Martin Brodeur, Rene Bourque

Sunday on NBCSN: Devils aim to stay hot against stumbling Canadiens

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When the New Jersey Devils drop the puck in Montreal on Sunday night against the Canadiens (6:00 p.m. ET on NBCSN), they’ll be aiming to keep their torrid run through the Eastern Conference going strong. The Devils are sixth in the East just a point behind their division rivals the Penguins and Flyers.

Leading the charge for New Jersey isn’t Montreal native Martin Brodeur, it’s superstar Ilya Kovalchuk. Kovalchuk has shed the label of being an offense-only forward and has become one of the team’s most reliable and dangerous penalty killers as well as being a consistent goal-scoring threat. With the kind of play he’s putting on the ice this season, he’s got some people whispering his name in the discussion for the Hart Trophy.

Brodeur hasn’t been too bad himself this season, but at 39-years-old he knows that this could wind up being the last game he plays in his hometown, but he’s choosing not to look at it that way as Tom Gulitti from Fire & Ice found out. With Montreal unlikely to make the playoffs, if this season is Brodeur’s final season, expect him to pull out all the stops in front of his hometown. Stopping the Canadiens might prove tricky.

The Habs might be in Canada, but they have a team fit to play on Hockey Day in America. With Americans Max Pacioretty, Erik Cole, Scott Gomez, and injured captain Brian Gionta on the roster the Habs have a lot more red, white, and blue than they’re used to seeing in la belle province. Fine Canadian players like Rene Bourque and P.K. Subban make for nice complementary pieces themselves.

The Habs will be looking to play spoilers for the Devils as they’ve started to sell off ahead of the trade deadline by dealing Hal Gill, another fine American, to Nashville. Carey Price will have to be the guy that takes care of business there for Montreal in goal. Getting to square off against a future Hall of Famer in Brodeur should give him the motivation he’s looking for.

Bruins list Chara on IR, for now

Zdeno Chara
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Those who feel as though the Boston Bruins may rebound – John Tortorella, maybe? – likely rest some of their optimism on the back of a healthy Zdeno Chara.

It’s possible that he’s merely limping into what may otherwise be a healthy 2015-16 season, but it’s definitely looking like a slow start thanks to a lower-body injury.

The latest sign of a bumpy beginning came on Monday, as several onlookers (including’s Joe Haggerty) pointed out that Chara was listed on injured reserve.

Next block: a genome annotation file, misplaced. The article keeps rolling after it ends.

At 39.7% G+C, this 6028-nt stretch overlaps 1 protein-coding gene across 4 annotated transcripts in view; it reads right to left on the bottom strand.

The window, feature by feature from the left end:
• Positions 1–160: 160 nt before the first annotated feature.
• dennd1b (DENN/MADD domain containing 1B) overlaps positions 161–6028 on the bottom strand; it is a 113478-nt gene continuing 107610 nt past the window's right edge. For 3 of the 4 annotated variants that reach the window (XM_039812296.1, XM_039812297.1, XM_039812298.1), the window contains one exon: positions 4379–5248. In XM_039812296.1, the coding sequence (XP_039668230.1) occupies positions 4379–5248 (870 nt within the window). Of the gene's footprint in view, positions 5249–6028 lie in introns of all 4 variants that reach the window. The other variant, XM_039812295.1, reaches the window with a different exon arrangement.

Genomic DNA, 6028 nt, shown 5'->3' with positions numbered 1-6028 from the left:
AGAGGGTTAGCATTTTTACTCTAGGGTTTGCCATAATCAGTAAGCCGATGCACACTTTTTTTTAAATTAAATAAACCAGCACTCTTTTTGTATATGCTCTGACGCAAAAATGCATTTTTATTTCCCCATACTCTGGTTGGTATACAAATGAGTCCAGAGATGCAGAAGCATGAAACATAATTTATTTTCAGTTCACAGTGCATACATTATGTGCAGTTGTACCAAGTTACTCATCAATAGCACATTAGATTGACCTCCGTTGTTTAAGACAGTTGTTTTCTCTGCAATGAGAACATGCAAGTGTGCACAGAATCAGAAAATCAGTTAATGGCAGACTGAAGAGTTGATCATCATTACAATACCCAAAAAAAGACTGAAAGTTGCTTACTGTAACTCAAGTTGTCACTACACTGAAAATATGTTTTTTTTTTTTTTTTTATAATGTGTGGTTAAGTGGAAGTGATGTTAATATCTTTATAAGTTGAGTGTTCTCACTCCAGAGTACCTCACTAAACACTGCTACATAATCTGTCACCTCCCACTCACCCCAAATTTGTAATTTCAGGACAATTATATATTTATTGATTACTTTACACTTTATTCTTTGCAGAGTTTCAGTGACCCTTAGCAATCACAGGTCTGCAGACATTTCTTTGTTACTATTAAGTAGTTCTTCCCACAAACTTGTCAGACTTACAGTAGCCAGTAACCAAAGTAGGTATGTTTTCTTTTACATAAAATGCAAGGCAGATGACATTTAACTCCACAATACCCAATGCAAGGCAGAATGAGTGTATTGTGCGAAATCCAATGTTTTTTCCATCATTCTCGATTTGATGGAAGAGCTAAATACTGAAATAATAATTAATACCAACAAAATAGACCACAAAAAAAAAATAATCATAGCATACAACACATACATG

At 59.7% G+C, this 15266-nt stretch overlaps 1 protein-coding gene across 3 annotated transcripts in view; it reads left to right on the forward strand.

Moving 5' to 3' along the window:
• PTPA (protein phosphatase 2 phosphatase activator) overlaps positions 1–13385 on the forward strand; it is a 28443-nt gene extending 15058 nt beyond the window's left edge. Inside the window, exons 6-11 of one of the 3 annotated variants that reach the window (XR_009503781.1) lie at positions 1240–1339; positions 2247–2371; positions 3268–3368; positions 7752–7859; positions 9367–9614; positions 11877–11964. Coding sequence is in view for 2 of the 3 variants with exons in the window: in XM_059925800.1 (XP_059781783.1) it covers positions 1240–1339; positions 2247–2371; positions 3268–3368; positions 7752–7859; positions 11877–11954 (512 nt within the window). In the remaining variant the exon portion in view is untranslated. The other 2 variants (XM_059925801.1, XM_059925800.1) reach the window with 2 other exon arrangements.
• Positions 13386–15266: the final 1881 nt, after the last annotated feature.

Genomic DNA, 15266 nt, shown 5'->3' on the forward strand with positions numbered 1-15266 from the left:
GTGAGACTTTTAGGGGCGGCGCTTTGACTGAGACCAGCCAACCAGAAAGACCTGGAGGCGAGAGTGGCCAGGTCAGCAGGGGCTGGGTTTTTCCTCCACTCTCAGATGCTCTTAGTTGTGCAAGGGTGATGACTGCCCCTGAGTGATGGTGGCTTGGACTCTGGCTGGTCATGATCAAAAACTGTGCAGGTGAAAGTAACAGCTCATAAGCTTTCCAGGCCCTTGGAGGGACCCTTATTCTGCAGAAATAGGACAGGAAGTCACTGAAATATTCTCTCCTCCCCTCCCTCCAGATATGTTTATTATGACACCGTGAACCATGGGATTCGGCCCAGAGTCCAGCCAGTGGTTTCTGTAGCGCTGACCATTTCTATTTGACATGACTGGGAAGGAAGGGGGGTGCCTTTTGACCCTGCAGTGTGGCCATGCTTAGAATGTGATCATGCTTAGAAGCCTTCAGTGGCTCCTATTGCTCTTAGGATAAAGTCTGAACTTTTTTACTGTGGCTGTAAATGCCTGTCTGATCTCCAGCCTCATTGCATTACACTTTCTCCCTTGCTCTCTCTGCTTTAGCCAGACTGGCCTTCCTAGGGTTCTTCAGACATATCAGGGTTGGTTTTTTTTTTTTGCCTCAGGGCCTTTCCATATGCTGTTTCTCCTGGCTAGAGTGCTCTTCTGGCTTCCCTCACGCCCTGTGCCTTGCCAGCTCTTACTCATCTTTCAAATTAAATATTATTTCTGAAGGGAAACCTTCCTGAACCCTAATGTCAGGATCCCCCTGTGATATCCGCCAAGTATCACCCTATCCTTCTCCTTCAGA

As Haggerty notes, that move is retroactive to Sept. 24, so his status really just opens up options for the Bruins.

Still … it’s a little unsettling, isn’t it?

The Bruins likely realize that they need to transition away from their generational behemoth, but last season provided a stark suggestion that may not be ready yet. Trading Dougie Hamilton and losing Dennis Seidenberg to injury only make them more dependent on the towering 38-year-old.

This isn’t really something to panic about, yet it might leave a few extra seats open on the Bruins’ bandwagon.

Kassian suspended without pay, placed in Stage 2 of Substance Abuse Program

Anaheim Ducks v Vancouver Canucks
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Zack Kassian may have avoided major injuries stemming from his Sunday car accident, but it likely sent the signal that he may need help.

The response: he was placed in Stage Two of the Substance Abuse and Behavioral Health Program (SABH) of the NHL and NHLPA on Monday.

According to the league’s release, Kassian “will be suspended without pay until cleared for on-ice competition by the program administrators.”

Speaking of being suspended without pay, here’s a key detail:

The 24-year-old ended up with a broken nose and broken foot from that accident. The 2015-16 season was set to be his first campaign in the Montreal Canadiens organization after a tumultuous time with the Vancouver Canucks.

Kassian spoke of becoming more mature heading to Montreal, but the Canadiens were critical of his actions, wondering how many wake-up calls someone can get.

In case you’re wondering about the difference between stage one and two: